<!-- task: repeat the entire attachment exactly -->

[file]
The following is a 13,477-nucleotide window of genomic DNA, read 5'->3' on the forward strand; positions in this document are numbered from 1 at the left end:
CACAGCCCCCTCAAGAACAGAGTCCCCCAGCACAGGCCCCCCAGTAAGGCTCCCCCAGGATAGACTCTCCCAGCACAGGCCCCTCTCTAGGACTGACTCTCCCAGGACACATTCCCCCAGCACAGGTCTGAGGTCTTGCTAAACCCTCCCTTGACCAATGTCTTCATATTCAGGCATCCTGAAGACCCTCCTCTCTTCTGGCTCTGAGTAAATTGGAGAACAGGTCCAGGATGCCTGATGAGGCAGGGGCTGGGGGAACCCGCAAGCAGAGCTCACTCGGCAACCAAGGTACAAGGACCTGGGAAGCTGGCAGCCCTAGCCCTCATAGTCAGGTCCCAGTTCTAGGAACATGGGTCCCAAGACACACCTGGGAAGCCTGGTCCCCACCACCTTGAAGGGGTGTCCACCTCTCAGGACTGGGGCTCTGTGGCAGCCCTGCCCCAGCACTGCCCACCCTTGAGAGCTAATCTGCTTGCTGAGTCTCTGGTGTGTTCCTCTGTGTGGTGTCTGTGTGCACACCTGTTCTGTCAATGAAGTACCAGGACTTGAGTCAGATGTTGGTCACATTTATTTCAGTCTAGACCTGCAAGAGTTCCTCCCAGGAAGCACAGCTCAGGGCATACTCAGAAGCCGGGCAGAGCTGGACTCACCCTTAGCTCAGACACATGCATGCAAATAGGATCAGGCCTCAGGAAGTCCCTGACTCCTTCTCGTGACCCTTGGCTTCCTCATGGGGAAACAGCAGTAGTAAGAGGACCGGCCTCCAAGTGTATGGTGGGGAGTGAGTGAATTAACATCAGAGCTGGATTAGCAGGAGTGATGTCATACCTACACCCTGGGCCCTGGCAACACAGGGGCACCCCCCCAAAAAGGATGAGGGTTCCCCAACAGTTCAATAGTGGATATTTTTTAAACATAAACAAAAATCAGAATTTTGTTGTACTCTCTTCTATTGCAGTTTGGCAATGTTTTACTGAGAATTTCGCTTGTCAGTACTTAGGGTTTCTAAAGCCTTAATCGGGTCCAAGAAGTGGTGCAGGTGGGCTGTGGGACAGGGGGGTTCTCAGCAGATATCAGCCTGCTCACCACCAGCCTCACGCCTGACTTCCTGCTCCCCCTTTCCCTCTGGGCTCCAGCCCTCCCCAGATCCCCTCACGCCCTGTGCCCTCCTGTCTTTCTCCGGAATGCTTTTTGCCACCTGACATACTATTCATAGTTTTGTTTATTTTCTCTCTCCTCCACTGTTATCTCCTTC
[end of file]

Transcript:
The following is a 13,477-nucleotide window of genomic DNA, read 5'->3' on the forward strand; positions in this document are numbered from 1 at the left end:
CACAGCCCCCTCAAGAACAGAGTCCCCCAGCACAGGCCCCCCAGTAAGGCTCCCCCAGGATAGACTCTCCCAGCACAGGCCCCTCTCTAGGACTGACTCTCCCAGGACACATTCCCCCAGCACAGGTCTGAGGTCTTGCTAAACCCTCCCTTGACCAATGTCTTCATATTCAGGCATCCTGAAGACCCTCCTCTCTTCTGGCTCTGAGTAAATTGGAGAACAGGTCCAGGATGCCTGATGAGGCAGGGGCTGGGGGAACCCGCAAGCAGAGCTCACTCGGCAACCAAGGTACAAGGACCTGGGAAGCTGGCAGCCCTAGCCCTCATAGTCAGGTCCCAGTTCTAGGAACATGGGTCCCAAGACACACCTGGGAAGCCTGGTCCCCACCACCTTGAAGGGGTGTCCACCTCTCAGGACTGGGGCTCTGTGGCAGCCCTGCCCCAGCACTGCCCACCCTTGAGAGCTAATCTGCTTGCTGAGTCTCTGGTGTGTTCCTCTGTGTGGTGTCTGTGTGCACACCTGTTCTGTCAATGAAGTACCAGGACTTGAGTCAGATGTTGGTCACATTTATTTCAGTCTAGACCTGCAAGAGTTCCTCCCAGGAAGCACAGCTCAGGGCATACTCAGAAGCCGGGCAGAGCTGGACTCACCCTTAGCTCAGACACATGCATGCAAATAGGATCAGGCCTCAGGAAGTCCCTGACTCCTTCTCGTGACCCTTGGCTTCCTCATGGGGAAACAGCAGTAGTAAGAGGACCGGCCTCCAAGTGTATGGTGGGGAGTGAGTGAATTAACATCAGAGCTGGATTAGCAGGAGTGATGTCATACCTACACCCTGGGCCCTGGCAACACAGGGGCACCCCCCCAAAAAGGATGAGGGTTCCCCAACAGTTCAATAGTGGATATTTTTTAAACATAAACAAAAATCAGAATTTTGTTGTACTCTCTTCTATTGCAGTTTGGCAATGTTTTACTGAGAATTTCGCTTGTCAGTACTTAGGGTTTCTAAAGCCTTAATCGGGTCCAAGAAGTGGTGCAGGTGGGCTGTGGGACAGGGGGGTTCTCAGCAGATATCAGCCTGCTCACCACCAGCCTCACGCCTGACTTCCTGCTCCCCCTTTCCCTCTGGGCTCCAGCCCTCCCCAGATCCCCTCACGCCCTGTGCCCTCCTGTCTTTCTCCGGAATGCTTTTTGCCACCTGACATACTATTCATAGTTTTGTTTATTTTCTCTCTCCTCCACTGTTATCTCCTTC